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woody allen family

We don’t particularly think of Woody Allen as a cutting-edge filmmaker, but there is one area in which he has been—if unwittingly—prescient, and that is in giving some of his characters names that would later become trendy choices for babies.  (Though there are no babies in his films—children hardly exist in Woody’s World.)

For those characters he created for himself, he chose, with a few exceptions, pretty ordinary, sometimes nicknamey names—Alvy, Sandy, Mickey, Lenny, Larry, Jerry, Sid, Gabe, Sheldon, Isaac.  But for others, he did come up with some inspired choices:

AlfieYou Will Meet a Tall, Dark Stranger, 2010 (Anthony Hopkins).  A fittingly British choice for a British character—but it’s doubtful if Woody knew that Alfie was the fourth most popular name for UK baby boys born in 2010.

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Thanksgiving Names:From Myles to Maize

thanksgivingforblog

This year our menu of Thanksgiving names draws on a variety of sources—from the Mayflower passenger list to prominent Pilgrims, to a harvest deity to the bounty of the Turkey Day table.  Enjoy it— with it comes our best wishes for a very happy holiday to all our dear berries.

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Cool Boy Names: The Nameberry 9

abby-boyy

Just in case you’ve been agonizing about the lack of good names for boys, Appellation Mountain‘s Abby Sandel presents the case for cool boy names in this week’s The Nameberry 9.

Convinced there are no great names for boys?

Spend a few minutes on message boards and you’ll hear the laments.  “There are so many girls’ names I love, but nothing feels right for our son.”  “Girls keep stealing all of the good names!”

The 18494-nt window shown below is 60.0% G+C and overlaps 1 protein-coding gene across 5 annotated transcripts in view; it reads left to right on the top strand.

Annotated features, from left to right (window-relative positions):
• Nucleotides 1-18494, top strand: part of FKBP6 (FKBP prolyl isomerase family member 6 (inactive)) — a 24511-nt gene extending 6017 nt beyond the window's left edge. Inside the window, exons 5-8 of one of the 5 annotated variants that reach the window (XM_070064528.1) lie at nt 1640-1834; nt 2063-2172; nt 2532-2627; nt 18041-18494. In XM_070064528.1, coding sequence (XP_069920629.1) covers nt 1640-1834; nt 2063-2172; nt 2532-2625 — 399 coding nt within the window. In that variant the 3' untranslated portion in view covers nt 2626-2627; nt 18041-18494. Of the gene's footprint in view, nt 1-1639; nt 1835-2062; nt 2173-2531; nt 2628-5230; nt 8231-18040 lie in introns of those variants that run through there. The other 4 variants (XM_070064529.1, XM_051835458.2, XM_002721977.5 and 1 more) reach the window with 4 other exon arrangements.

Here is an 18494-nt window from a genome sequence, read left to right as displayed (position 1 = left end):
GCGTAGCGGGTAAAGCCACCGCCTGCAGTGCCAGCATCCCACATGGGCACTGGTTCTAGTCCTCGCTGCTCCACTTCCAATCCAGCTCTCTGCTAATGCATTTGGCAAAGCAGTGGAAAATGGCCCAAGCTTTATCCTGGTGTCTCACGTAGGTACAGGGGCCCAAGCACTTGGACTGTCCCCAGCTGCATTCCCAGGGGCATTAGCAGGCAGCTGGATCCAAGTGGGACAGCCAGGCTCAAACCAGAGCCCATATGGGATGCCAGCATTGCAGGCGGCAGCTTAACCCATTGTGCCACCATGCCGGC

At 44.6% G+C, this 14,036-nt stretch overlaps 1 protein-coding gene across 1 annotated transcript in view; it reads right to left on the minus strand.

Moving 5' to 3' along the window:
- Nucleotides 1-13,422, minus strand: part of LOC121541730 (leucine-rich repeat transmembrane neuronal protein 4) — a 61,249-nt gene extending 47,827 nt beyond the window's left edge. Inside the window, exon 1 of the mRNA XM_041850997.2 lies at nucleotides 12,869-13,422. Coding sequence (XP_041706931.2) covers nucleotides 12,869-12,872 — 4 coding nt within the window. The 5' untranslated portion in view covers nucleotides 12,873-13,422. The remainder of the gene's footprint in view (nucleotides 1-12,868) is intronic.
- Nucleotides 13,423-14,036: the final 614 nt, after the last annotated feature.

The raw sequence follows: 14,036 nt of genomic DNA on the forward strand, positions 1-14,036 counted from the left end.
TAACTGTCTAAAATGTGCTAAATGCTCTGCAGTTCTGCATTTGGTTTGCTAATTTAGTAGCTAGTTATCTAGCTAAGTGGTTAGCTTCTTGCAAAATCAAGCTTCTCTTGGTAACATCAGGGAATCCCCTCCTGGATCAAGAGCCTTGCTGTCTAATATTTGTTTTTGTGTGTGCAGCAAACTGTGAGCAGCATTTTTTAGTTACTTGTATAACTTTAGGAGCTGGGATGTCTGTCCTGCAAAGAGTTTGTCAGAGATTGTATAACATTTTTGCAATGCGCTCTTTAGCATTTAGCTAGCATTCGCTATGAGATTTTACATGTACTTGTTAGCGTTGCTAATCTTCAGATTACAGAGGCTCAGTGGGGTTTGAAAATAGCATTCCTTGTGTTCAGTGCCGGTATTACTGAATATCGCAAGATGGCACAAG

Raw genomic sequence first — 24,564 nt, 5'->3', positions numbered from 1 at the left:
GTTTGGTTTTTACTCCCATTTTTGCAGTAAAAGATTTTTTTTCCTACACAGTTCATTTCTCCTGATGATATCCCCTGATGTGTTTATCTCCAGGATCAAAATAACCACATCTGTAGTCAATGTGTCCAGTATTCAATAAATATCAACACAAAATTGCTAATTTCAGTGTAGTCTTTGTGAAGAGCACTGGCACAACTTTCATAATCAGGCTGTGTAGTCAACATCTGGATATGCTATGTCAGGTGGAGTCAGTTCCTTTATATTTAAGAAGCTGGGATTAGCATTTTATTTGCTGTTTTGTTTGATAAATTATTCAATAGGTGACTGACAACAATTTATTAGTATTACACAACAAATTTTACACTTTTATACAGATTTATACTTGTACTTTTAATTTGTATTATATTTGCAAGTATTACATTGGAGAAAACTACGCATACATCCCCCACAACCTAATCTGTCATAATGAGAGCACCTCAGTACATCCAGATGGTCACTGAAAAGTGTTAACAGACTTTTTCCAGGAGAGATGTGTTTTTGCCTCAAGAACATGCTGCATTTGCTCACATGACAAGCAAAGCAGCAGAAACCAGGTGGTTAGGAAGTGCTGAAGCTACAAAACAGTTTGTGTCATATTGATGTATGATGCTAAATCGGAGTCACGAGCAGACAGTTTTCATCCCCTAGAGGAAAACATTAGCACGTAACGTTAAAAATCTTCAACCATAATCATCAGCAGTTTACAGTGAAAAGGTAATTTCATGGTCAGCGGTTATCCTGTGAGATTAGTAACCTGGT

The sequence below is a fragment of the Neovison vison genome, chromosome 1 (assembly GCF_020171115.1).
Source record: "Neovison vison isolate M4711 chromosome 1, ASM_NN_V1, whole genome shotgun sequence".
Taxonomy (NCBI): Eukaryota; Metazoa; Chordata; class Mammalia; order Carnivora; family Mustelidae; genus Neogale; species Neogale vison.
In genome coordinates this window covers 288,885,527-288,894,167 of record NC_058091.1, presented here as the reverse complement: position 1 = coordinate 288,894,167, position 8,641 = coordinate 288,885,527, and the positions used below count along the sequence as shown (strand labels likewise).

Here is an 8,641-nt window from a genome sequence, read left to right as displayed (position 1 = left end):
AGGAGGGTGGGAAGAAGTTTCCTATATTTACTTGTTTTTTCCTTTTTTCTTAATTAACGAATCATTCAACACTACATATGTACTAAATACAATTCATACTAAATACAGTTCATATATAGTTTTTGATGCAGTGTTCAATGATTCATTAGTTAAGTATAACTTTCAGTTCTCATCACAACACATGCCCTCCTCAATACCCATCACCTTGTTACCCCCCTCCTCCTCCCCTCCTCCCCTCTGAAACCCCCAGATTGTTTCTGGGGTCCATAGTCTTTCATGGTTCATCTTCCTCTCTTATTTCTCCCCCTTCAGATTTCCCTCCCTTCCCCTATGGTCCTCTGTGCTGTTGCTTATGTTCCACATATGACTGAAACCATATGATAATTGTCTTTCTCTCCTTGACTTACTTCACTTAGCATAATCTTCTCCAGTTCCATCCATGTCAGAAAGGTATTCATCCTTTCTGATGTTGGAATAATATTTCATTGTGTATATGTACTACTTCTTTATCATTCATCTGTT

This week’s baby name news proves that parents are discovering plenty of great names for boys.  There’s no need to choose anything as outlandish as Rebel or as obscure as Theodule to find a stand out name for your son.

You will have to do your homework.  In a New York Daily News article announcing that Isabella and Jayden remained the top names in the Big Apple, one mom said that they’d landed on Jayden for their 2011 baby because they “were trying to do something that was different.”

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abby-7-9

For The Nameberry 9 this week, Appellation Mountain‘s Abby Sandel picks names that are both inside and out of the safety zone.

If you’re a long-time name nerd, I have a question for you.

Have you become more tolerant of names that fall outside your personal comfort zone?  Or are your convictions about certain topics – spelling, gender, nicknames – growing stronger?

This week’s most newsworthy baby names run the gamut, from the truly unusual to the just-a-little-different.  They remind me that I’ve become far more accepting over the years, appreciating the most common and the outlandish choices alike.  After all, there’s a fellow called Barack in the White House and a challenger called Mitt, making it tough to argue that only people called John and Elizabeth can attain lofty positions of power and influence.

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quarter

Time again for one of my absolute favorite activities—rounding up the names that Berries have chosen over the past three-month period.  These are the winning picks after all the options were weighed– so often the result of enlightened discussions with and suggestions from fellowberries.

Today’s Quarterly Report includes an even more than usual range of fabulous choices, for both singletons and multiples–and we often get to see the sibsets these newbies fit into.

We also have some multiples of our own: three Spring babyberries each named Ivy and Miles, and two each called Charlotte, Cora, Eloise, Jasper, Leo, Oliver and Samuel.  Plus the similar but differently spelled Alice and Alys, Eleanor and Elinore, Mathilde and Matilda, Vivien and Vivienne, and Edmond and Edmund.

Some of the more intriguingly unusual choices: girls named Bennett , Connelly and Greyson, boys named Hawthorne and Jones, and distinctive middle names Sherlock, Capri, Dover, Huckleberry, and Adventure.

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